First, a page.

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Local marathons are just not enough. Feel the difference and try international marathons!

Reporter: Cherry Ge

As he ran through the heart of Frankfurt, Ng Che-ming’s spirits were lifted by the crowds who had turned up to cheer the runners on. But an even bigger welcome was in store as he sped along the hundreds of metres of red carpet to the indoor stadium at the end of the 42-kilometre marathon. He crossed the finishing line in a blaze of coloured lights and, best of all, he could see his moment of triumph “live” on a huge TV screen and hear the host reading out his name. Hot soup, soft drinks, beer and fruit were on hand for the runners to take in some energy.

Ng, a 59-year-old Hong Konger, completed his 100th full marathon last month but he tells Varsity that the most unforgettable race in his life to date was the Dresdner Kleinwort Frankfurt Marathon in 2007.

In the past 11 years, the marathon fanatic has left his footprints in 40 cities in countries around the world, including China, Japan, Korea, Taiwan, Malaysia, Singapore, Germany, Italy, France, Greece, Denmark, the United States and Australia.

“Marathons give me a chance to compete with world-class athletes in the same competition,” Ng says as he explains why he fell in love with the long run at his first Hong Kong Standard Chartered marathon in 2000. “Although it is impossible to win a medal, satisfaction can still be gained.”

What attracts Ng to overseas marathon races are the challenges presented by different courses, the warm support from local citizens along the way and their respect for the sport and the athletes.

Ng says the routes of these overseas marathons take runners mostly through urban areas. When the runners are striving to get their best times, local citizens can watch them go by and show their support by applauding and cheering them on.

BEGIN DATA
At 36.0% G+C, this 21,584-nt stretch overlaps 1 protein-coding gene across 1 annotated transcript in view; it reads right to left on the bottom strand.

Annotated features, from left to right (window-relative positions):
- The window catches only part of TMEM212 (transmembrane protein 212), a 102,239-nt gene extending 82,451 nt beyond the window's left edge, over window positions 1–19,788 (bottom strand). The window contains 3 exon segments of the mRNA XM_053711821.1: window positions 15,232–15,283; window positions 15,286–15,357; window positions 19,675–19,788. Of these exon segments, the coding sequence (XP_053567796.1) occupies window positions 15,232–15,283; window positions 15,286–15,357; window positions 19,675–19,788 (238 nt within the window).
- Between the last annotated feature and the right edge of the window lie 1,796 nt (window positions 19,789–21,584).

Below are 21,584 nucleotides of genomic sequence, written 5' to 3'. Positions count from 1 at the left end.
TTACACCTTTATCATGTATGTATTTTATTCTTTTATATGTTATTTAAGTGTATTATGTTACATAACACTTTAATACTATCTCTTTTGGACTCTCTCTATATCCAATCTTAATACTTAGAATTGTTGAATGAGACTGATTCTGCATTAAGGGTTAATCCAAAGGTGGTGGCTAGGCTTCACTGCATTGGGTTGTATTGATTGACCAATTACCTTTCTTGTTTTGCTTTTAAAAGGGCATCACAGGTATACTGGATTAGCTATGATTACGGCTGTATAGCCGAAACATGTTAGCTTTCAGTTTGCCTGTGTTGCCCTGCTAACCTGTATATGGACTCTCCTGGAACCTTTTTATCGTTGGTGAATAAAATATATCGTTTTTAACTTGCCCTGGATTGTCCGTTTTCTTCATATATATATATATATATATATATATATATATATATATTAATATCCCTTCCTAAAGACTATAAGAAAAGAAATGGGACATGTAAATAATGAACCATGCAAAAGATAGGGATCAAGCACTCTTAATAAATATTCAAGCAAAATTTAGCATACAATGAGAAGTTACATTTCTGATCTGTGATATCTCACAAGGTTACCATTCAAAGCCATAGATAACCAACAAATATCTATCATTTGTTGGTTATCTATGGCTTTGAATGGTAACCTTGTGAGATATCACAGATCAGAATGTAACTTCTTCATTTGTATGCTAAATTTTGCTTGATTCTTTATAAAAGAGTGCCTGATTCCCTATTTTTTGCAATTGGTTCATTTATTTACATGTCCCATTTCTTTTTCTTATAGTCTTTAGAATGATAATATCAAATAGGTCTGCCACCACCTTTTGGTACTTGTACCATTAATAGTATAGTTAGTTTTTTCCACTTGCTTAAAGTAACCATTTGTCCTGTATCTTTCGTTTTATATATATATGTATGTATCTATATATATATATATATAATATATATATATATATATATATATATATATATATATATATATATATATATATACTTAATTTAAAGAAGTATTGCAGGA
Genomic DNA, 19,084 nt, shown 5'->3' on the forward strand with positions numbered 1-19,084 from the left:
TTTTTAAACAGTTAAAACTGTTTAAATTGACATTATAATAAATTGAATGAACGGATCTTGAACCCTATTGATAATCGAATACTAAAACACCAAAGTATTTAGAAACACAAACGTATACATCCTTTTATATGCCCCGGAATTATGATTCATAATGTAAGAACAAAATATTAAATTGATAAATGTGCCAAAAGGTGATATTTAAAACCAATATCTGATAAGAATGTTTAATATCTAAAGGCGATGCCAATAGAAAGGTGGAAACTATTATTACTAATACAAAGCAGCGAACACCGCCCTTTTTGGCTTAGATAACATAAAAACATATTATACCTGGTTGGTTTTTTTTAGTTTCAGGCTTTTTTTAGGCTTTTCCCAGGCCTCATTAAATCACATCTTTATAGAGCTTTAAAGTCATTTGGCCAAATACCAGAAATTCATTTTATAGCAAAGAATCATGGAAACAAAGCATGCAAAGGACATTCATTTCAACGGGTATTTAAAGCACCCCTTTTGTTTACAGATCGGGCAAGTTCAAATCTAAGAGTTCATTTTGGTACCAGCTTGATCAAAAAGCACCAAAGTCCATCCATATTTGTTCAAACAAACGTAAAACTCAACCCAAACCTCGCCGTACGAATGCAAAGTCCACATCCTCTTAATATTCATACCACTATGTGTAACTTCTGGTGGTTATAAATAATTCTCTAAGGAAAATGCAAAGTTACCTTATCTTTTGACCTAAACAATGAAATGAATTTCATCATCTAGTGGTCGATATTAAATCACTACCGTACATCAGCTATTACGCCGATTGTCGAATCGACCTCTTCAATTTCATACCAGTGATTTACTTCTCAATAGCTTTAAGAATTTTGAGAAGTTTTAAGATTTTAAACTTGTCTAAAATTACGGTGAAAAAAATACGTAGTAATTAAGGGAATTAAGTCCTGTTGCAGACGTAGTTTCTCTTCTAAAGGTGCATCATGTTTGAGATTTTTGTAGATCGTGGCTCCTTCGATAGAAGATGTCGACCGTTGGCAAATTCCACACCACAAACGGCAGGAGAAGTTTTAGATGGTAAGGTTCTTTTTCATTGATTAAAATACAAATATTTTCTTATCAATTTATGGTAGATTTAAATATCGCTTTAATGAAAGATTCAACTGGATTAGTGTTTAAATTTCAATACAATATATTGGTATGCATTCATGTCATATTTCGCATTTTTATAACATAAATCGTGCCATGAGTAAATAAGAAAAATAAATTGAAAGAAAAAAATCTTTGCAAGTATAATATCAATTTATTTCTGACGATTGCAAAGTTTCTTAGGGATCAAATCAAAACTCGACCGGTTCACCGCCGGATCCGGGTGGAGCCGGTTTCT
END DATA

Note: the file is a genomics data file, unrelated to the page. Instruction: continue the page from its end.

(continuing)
He feels he gains respect as an athlete by participating in international marathons. Since he retired two years ago, he now has the time and freedom to pursue his great love of running around the world.

Chong Hiu-yeung, a 32-year-old journalist and freelance writer does not have the same degree of freedom that Ng has but that has not stopped him from embarking on his own marathon journey. He ran his first overseas marathon in 2006 in Singapore and has taken part in races in 14 cities since then.

Chong’s marathon itinerary has also taken in cities such as Barcelona, Paris, Tromso in Norway, Athens, Los Angeles and Samui in Thailand. He agrees with Ng that overseas marathons are more fun and special.

He says it is not just that it sounds “cool” to tell people that he is running overseas, but that the concept and understanding of marathons actually is quite different in other countries.

“In Hong Kong, it is just a race,” Chong says. “In Europe, a marathon means a party over a weekend for all the people including the runners.” Some foreign organisers even hold exhibitions for all marathon fans to buy souvenirs of the race.

The time limits in overseas races are also more generous than in Hong Kong. This ensures that every runner or walker can finish. For example, when he ran the Singapore marathon in 2006, there was a time limit of eight hours and almost every participant finished the race. In Hong Kong, the time limit for the Standard Chartered full marathon is just six hours.

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